The noise-psd web service returns Power Spectral Density (PSD) estimates for seismic channels.
- Data Analyzed
- Metric Values Retuned
- Automating data retrieval
- See Also
- Citations and DOIs
The Power Spectral Density (PSD) data returned by this service describe seismic channel spectral characteristics for 1, 2, or 3-hour data windows (depending on sample rate) with 50% overlap. The service can return instrument response corrected, as well as uncorrected PSD estimates. The PSD data returned by this service is stacked to build Power Density Function (PDF) estimates returned by the noise-pdf service. The algorithm for these PSD estimates follows NcNamara and Boaz (2005).
The primary purpose of storing PSDs in this form is so that PDF generation can be performed using the latest metadata with a minimum amount of recalculation. The PDFs, in turn, can be used to evaluate the general noise characteristics of a channel, providing data quality information as a function of frequency.
Traces – one N.S.L.C (Network.Station.Location.Channel) per measurement
Window – 1 hour for sample rates >= 10 Hz; 2 hours for sample rates between 1 and 10 Hz; 3 hours for 1 Hz sample rates
Data Source – IRIS SEED archive
SEED Channel Types – ?H?, ?L?, ?N?, ?G?, ?P? | High Gain, Low Gain, Accelerometer, Gravimeter, Geophone | excluding very long period channels
- Request 24 hours of data for the current N.S.L.C.
- Divide the trace into windows having 50% overlap where the window length is
- 1 hour for sample rates >= 10 Hz,
- 2 hours for sample rates between 1 and 10 Hz,
- 3 hours for 1 Hz sample rates.
- For each window,
- Truncate the time series to the nearest power of 2 samples.,
- Smooth and average the PSD to reduce variance by
- Dividing the window into 13 segments having 75% overlap.
- For each segment,
- Removing the trend and mean,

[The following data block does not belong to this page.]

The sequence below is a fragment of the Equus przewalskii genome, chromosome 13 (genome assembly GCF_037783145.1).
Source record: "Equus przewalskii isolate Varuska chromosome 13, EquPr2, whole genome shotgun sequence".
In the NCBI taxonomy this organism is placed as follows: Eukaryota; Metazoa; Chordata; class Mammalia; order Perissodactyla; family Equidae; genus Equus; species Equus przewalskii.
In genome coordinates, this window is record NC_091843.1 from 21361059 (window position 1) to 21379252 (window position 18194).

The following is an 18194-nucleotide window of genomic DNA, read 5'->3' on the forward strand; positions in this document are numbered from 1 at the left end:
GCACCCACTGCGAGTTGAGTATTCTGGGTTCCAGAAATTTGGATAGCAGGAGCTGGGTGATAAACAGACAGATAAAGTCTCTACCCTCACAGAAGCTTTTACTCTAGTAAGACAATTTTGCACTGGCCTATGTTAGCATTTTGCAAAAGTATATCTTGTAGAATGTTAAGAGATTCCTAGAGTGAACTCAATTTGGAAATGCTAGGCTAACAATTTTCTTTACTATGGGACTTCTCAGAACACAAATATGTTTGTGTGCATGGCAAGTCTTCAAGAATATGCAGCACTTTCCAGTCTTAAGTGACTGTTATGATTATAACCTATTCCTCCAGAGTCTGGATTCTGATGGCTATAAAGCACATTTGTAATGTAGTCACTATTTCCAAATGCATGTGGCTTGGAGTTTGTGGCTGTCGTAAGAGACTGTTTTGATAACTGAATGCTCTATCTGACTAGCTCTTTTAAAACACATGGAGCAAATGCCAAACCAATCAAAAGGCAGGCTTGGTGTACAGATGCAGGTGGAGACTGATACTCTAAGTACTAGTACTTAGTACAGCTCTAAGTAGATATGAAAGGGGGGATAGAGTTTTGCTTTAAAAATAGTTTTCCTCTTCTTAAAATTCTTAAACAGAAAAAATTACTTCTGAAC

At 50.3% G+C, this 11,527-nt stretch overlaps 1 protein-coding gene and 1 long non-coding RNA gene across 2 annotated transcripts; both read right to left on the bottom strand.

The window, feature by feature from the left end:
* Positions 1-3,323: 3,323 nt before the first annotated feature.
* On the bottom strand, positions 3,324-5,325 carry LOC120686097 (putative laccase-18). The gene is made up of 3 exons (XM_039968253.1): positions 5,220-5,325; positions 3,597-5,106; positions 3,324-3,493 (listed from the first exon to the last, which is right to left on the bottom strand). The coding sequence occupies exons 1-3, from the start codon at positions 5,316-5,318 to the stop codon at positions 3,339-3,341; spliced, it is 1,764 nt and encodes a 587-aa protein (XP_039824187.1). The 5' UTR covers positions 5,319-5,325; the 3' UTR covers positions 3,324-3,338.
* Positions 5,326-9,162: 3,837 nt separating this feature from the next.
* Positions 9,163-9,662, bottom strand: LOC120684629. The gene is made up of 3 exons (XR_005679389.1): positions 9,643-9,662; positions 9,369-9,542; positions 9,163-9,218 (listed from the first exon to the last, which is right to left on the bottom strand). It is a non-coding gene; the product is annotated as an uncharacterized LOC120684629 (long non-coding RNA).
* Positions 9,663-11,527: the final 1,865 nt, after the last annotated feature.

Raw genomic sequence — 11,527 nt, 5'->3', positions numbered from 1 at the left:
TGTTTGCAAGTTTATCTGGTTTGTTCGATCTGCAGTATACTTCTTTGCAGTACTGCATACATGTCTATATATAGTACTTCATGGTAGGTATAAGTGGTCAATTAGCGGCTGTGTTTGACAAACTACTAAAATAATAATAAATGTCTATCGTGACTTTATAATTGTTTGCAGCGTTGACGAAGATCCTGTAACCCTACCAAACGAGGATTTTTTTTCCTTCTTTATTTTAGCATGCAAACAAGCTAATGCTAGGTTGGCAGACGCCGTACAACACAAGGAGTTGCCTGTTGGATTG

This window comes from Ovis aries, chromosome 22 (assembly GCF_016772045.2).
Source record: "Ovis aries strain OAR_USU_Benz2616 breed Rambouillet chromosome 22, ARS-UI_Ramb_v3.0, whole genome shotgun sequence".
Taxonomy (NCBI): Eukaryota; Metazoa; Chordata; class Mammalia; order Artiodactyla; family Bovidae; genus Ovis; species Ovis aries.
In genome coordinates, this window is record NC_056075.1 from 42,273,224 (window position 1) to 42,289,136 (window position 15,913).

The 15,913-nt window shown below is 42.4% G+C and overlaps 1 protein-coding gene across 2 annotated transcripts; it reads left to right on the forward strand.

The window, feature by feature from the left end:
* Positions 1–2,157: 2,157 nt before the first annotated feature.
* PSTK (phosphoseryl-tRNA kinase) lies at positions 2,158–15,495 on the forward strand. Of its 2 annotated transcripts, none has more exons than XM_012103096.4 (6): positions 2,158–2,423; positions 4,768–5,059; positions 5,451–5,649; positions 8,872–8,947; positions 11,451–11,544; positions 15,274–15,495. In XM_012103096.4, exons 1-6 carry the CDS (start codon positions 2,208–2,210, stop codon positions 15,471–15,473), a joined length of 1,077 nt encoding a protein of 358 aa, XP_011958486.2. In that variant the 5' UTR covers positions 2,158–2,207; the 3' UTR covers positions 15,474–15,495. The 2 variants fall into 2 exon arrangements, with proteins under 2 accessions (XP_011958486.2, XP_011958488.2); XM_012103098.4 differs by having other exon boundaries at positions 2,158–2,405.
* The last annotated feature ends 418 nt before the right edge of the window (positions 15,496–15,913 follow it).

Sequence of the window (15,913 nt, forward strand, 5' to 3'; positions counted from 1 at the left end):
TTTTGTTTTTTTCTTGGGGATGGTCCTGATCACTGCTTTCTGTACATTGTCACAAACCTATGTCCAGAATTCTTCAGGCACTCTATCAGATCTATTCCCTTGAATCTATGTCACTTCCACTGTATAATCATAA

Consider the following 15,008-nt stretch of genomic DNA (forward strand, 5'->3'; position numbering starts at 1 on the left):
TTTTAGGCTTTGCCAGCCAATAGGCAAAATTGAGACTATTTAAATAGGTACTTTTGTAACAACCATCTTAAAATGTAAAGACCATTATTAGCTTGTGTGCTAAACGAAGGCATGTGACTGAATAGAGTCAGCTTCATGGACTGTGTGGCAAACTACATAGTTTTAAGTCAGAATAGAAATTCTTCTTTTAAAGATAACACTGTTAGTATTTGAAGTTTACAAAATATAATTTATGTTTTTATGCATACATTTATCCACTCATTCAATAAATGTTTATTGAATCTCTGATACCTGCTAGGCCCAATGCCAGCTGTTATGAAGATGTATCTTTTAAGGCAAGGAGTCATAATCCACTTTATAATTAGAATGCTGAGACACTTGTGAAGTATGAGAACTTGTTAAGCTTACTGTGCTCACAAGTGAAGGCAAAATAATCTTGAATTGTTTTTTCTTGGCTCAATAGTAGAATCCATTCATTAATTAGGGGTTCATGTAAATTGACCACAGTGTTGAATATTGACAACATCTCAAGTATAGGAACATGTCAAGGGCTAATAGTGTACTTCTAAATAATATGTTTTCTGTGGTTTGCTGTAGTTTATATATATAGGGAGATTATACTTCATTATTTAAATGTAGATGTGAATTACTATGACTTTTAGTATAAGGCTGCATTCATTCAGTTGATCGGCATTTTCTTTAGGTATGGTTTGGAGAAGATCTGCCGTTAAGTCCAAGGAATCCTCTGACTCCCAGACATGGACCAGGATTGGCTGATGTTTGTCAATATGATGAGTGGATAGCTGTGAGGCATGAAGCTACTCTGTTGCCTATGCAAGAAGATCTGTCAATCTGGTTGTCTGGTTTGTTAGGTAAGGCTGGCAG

- Apply a 10% sine taper,
- Calculate the normalized PSD.
- Average the 13 PSDs & scale to compensate for tapering.
- Frequency-smooth the averaged PSD over 1-octave intervals at 1/8-octave increments,
- Convert power to decibels.
Metric Values Returned
target – the trace analyzed, labeled as N.S.L.C.Q (Network.Station.Location.Channel.Quality)
start – beginning of averaged PSD window in UTC
end – end of averaged PSD window in UTC
freq, power – frequency in Hz, power in dB
These PSDs were smoothed to reduce variance. During smoothing, there is a tradeoff between enhancing frequency resolution and reducing variance of the PSDs (i.e. increasing repeatability). This choice gives a clearer general picture of station noise by reducing power smear, it is consistent with steps used to generate the Peterson new high and low noise models to which they are being compared, and it optimizes data storage. Consequently, narrow-bandwidth features will appear smeared across frequencies in these PSDs.
While the smoothing applied to the MUSTANG PSDs is appropriate for quality assurance purposes, it may not meet the needs of other objectives. In particular, Anthony et al. (2020) addresses the effects of various processing methodologies for PSDs and their usage.
Anthony, R. E., A. T. Ringler, D. C. Wilson, M. Bahavar, and K. D. Koper (2020). How Processing Methodologies Can Distort and Bias Power Spectral Density Estimates of Seismic Background Noise, Seismol. Res. Lett. 91, 1694–1706, DOI:10.1785/0220190212.
The noise-psd service limits the number of PSDs that can be returned in a single request. The limitation will cause a 413 Request too large errors to be returned if more than 20,000 PSDs are requested. This corresponds to a bit over a years worth of data from one channel. To reduce load to back end servers and increase overall through put, it is preferable to request data in smaller intervals, for example, one month and to then combine the result from those queries.
Automating data retrieval
/availability method of the noise-pdf-browser service can be used to automate the retrieval of PSD data. The help section of the service gives a simple illustrative example of how this can be done.
Citations and DOIs
To cite the MUSTANG system or reference the use of MUSTANG metrics:
- Assuring the Quality of IRIS Data with MUSTANG
Robert Casey, Mary E. Templeton, Gillian Sharer, Laura Keyson, Bruce R. Weertman, Tim Ahern
Seismological Research Letters (2018) 89 (2A): 630-639.
Please send an email report of which service you were using, your URL query, and any error feedback to:
We will address your issue as soon as possible.